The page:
The Indian Space Research Organization (ISRO) is the primary space agency of India.
History of ISRO
Modern space research in India is most visibly traced to the activities of scientist S. K. Mitra who conducted a series of experiments leading to the sounding of the ionosphere by application of ground based radio methods in 1920’s Calcutta. However, it was the period after 1945 which saw important developments being made in coordinated space research in India. Organised space research in India was spearheaded by two scientists: Vikram Sarabhai founder of the Physical Research Laboratory at Ahmedabad and Homi Bhabha, who had played a role in the establishment of the Tata Institute of Fundamental Research in 1945. In 1962 the Indian National Committee for Space Research (INCOSPAR) was established by father of India’s nuclear program Homi Bhabha along with Vikram Sarabhai, father of Space Research Program.
Early rockets transported in cycles
Early rockets transported in cycles
ISRO’s scientists worked from St Mary Magadelene’s Church
Thumba Equatorial Rocket Launching Station first launching pad
Dr. A. P. J. Abdul Kalam who went on to become President of Indian was amongst the initial team of rocket engineers working at Thumba
Dr APJ Abdul Kalam and Aravamudan working on one of the payloads in 1964
Key Achievements of ISRO
Like the U.S.S.R. and the United States, India began its space organization in the early 1960s. Much of its work has focused on conducting experiments or launching satellites into space. Unlike the U.S. or the USSR, the ISRO has not conducted any manned missions in space as of yet. However India is planning a manned mission into space making it the fourth nation after China to indigenously conduct manned space missions.
Mangalyaan – Mars orbiter satellite
On 24 September 2014 ISRO achieved another milestone – successfully launching a satellite to Mars. The satellite would orbit Mars and take pictures studying the atmosphere. The total cost of the Indian mission has been put at 4.5bn rupees ($ 74 million), which makes it one of the cheapest interplanetary space missions ever. Nasa’s recent Maven mission cost $671 million.
Only the US, Russia and Europe have previously sent missions to Mars. India has succeeded on its first attempt – an achievement That has never been achieved before!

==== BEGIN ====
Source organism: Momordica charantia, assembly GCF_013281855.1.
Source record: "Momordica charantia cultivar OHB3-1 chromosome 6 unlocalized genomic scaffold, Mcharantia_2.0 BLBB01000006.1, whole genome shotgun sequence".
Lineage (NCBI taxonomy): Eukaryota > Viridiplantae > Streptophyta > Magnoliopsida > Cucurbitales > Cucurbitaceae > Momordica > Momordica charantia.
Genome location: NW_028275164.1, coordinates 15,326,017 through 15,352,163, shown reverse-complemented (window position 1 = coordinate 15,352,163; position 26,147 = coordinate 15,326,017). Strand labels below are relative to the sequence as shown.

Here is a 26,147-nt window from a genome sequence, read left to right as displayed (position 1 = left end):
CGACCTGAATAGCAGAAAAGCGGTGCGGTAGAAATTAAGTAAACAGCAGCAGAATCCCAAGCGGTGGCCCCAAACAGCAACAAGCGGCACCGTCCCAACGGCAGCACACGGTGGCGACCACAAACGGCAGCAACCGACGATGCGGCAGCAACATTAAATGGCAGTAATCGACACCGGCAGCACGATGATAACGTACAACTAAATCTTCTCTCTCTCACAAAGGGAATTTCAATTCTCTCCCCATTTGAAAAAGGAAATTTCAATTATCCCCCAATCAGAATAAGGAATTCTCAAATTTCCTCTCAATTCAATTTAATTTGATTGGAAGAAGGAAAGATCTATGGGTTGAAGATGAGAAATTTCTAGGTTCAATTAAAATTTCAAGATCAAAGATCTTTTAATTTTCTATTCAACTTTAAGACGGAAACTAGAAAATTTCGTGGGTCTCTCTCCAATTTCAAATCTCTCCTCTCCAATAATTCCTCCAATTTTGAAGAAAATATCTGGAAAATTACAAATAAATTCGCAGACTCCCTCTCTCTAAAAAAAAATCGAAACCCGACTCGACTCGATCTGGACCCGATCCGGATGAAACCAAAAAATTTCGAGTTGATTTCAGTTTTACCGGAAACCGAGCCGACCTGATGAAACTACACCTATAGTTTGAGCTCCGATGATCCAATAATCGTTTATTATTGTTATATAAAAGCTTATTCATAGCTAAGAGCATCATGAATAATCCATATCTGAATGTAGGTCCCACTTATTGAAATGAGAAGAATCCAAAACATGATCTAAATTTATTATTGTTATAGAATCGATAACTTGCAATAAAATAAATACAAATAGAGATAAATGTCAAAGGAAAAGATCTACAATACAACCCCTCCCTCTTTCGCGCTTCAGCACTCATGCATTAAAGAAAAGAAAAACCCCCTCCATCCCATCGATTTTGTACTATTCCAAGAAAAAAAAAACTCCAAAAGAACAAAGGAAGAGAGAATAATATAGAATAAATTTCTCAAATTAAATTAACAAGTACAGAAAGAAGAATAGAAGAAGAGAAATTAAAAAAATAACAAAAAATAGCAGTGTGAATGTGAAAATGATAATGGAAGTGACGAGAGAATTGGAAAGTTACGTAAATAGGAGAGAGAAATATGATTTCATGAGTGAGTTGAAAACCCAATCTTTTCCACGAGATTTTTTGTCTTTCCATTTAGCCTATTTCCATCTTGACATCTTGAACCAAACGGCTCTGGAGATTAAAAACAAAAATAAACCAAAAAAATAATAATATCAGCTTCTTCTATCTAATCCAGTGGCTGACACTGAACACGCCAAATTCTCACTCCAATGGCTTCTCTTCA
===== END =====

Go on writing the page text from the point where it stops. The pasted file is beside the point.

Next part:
India has developed a variety of rockets that are used to conduct space missions. From the earliest to the most modern, those rockets are:
- Satellite Launch Vehicle (SLV) – Decommissioned
- Augmented Satellite Launch Vehicle (ASLV) – Decommissioned
- Polar Satellite Launch Vehicle (PSLV) – Active
- Geosynchronous Satellite Launch Vehicle (GSLV) – Active
Left to right: SLV, ASLV, PSLV, GSLV, GSLV III.
The earlier forms of the rockets help ISRO develop the basics of space flight. They were used in the beginning of the ISRO to launch simple satellites into space. The SLV was launched four times of which only two were successful. Following the SLV the ASLV was a five-stage rocket that launched four times as well also with a 50% success rate. Following the ASLV the PSLV and the GSLV were developed. The PSLV has been the ISRO most successful space vehicle. It was followed by the GSLV, which was intended to be a reusable space vehicle. However the GSLV did not live up to expectations, forcing the ISRO to shift development to the GSLV-III that is still in development.
The ISRO has launched numerous earth satellites into orbit for a variety of purposes. One of those series has been the INSAT series of satellites. These satellites were launched by the Indian Government to help establish a telecommunications network for the country. Both private enterprise as well as government use it in order to facilitate economic development in India.
Additionally the Indian government has also launched the IRS system of satellites, which is the largest satellite system in the world. This is a system of observational satellites, which collect data that can be used both for scientific purposes as well as for economic development. The data that is collect is vast and serves a wide variety of interests. India also operates other satellites as well but these two systems are the most notable.
ISRO’s Contribution to science
The ISRO has contributed to sciences in other ways besides the launching of satellites. It has conducted a vast amount of research of the ionosphere and has also
studied cosmic rays as well. Indian researches have also developed telescope technology that allows the observation of space both near and far. Through the experiments of the space program, the ISRO has developed ballistic science, human recovery vehicles, and the development orbital vehicles that can support human life. It is an active program that is likely to contribute further to sciences as the program continues.
ISRO has also developed the Jaipur foot, a super light weight prosthetic leg using polyurethane, which is one of the several composite materials developed by the Sarabhai Centre for use as an ingredient to make rocket motors.
ISRO is one of the primary institutions that has churned out innovations periodically and has made India proud in the world of space research.
Proud of our ISRO!